White clover thrives very well in soils with good water capacity. The yield on sandy soils is very high provided there is sufficient moisture from rainfall or irrigation.
White clover is more persistent than red clover and forms many new shoots from the stolons. Winter hardiness is good.
White clover in grassland increases palatability and intake of cattle significantly. Digestibility, including flowerheads, is very high. The small leaved varieties are well suited for grazing whereas the large leaved types can be used for conservation as well. If a field is to be used for both harvesting and grazing, it is an advantage if the grass mixtures contain both big- and small-leaf varieties.
White clover has small seeds and must be sown carefully to obtain an optimal population. After establishment, the plants spread with the aid of their creeping stems, which can take root. This is one of the reasons why the species tolerates grazing. As white clover can also survive the winter and is susceptible to few serious diseases, it is a durable plant in the grass field. White clover therefore contributes a high level of flexibility to how, and for how long, the field can be used.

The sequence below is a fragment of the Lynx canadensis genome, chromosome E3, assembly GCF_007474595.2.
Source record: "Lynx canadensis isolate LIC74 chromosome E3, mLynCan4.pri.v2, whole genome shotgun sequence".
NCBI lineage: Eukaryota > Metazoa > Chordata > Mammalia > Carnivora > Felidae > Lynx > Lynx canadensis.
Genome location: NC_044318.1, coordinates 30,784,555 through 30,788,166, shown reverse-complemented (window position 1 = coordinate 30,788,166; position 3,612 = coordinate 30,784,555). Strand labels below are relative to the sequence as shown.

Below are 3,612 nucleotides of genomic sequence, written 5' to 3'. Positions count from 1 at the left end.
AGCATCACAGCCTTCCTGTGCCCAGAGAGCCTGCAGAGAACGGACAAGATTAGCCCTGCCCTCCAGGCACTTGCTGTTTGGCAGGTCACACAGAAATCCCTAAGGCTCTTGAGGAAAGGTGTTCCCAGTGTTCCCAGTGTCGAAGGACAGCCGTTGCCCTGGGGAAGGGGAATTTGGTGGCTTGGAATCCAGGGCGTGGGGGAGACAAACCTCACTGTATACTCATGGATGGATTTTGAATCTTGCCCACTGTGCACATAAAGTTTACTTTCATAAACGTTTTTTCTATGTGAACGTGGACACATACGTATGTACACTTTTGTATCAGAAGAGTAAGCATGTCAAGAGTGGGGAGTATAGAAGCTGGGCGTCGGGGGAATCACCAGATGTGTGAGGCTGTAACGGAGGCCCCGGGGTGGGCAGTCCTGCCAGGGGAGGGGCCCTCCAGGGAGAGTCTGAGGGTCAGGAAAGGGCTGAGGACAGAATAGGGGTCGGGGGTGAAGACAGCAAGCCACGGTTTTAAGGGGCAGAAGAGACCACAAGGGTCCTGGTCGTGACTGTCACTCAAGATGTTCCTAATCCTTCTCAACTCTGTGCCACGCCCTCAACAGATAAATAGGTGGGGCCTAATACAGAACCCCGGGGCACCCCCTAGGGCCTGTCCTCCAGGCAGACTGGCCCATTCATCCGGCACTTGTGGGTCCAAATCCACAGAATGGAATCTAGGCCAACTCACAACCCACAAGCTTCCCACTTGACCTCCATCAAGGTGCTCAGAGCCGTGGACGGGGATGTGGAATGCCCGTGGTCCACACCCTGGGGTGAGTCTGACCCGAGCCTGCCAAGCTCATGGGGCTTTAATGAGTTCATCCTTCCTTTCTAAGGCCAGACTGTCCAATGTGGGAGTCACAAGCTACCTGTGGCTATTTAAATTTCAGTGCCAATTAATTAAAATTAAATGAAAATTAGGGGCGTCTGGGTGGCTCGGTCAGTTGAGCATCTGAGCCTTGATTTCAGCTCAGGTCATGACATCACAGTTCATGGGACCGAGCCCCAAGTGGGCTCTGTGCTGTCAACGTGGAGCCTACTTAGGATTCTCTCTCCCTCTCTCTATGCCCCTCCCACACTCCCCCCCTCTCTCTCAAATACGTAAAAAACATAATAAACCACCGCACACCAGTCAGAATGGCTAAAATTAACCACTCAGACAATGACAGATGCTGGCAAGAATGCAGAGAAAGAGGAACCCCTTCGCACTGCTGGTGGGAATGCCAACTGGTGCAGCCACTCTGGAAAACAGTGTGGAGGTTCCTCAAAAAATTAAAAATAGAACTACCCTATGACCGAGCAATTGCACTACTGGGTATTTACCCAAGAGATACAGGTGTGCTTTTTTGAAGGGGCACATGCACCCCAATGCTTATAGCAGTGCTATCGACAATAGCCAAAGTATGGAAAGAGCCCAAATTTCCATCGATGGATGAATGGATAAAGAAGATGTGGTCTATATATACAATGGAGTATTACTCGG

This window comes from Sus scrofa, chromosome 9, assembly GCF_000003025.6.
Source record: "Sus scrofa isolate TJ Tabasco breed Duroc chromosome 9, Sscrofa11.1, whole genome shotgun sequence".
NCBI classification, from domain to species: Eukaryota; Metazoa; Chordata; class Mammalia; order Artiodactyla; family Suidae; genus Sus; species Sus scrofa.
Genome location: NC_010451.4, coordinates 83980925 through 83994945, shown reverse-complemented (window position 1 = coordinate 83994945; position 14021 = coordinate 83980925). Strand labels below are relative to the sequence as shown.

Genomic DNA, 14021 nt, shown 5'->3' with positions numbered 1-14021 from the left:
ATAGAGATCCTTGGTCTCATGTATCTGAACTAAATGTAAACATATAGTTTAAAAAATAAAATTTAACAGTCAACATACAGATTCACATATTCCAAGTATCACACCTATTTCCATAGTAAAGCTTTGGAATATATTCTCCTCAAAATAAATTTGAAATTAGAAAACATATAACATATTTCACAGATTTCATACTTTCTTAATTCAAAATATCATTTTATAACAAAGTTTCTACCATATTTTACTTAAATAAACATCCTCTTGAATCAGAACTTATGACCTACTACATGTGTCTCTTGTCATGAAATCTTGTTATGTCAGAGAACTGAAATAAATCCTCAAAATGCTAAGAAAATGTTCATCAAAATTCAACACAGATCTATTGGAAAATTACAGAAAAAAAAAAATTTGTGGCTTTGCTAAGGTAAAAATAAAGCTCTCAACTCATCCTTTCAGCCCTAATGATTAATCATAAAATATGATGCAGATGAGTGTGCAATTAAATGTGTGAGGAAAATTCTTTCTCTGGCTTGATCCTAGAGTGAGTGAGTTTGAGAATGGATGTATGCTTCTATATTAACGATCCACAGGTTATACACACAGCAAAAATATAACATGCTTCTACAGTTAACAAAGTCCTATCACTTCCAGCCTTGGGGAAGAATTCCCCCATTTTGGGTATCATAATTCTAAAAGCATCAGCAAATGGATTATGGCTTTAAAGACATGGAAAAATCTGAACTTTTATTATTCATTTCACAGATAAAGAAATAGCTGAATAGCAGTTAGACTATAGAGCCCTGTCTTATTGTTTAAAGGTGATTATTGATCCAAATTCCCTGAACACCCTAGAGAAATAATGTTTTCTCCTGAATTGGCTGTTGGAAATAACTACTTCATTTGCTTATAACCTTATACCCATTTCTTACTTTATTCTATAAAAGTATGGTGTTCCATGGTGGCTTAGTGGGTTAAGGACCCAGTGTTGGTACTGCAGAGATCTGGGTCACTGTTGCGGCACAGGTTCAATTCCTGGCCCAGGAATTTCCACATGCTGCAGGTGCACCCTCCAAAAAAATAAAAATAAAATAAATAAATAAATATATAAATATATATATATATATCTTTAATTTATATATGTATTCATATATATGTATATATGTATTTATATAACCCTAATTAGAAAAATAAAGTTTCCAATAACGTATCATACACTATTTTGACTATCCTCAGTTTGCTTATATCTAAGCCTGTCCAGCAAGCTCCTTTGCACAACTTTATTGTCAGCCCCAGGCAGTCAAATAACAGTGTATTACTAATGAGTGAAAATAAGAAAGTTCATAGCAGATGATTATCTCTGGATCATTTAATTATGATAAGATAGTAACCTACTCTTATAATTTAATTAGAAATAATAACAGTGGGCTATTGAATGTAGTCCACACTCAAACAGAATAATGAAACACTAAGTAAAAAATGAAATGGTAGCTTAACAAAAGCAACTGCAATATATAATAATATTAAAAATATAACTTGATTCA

DLF breeding aims at improving the varieties’
yield, with special focus on the spring period
resistance to cup fungus (when infected artificially)
qualities such as low content of cyanogenic glycosides
survival in winter
harmonious growth together with grass.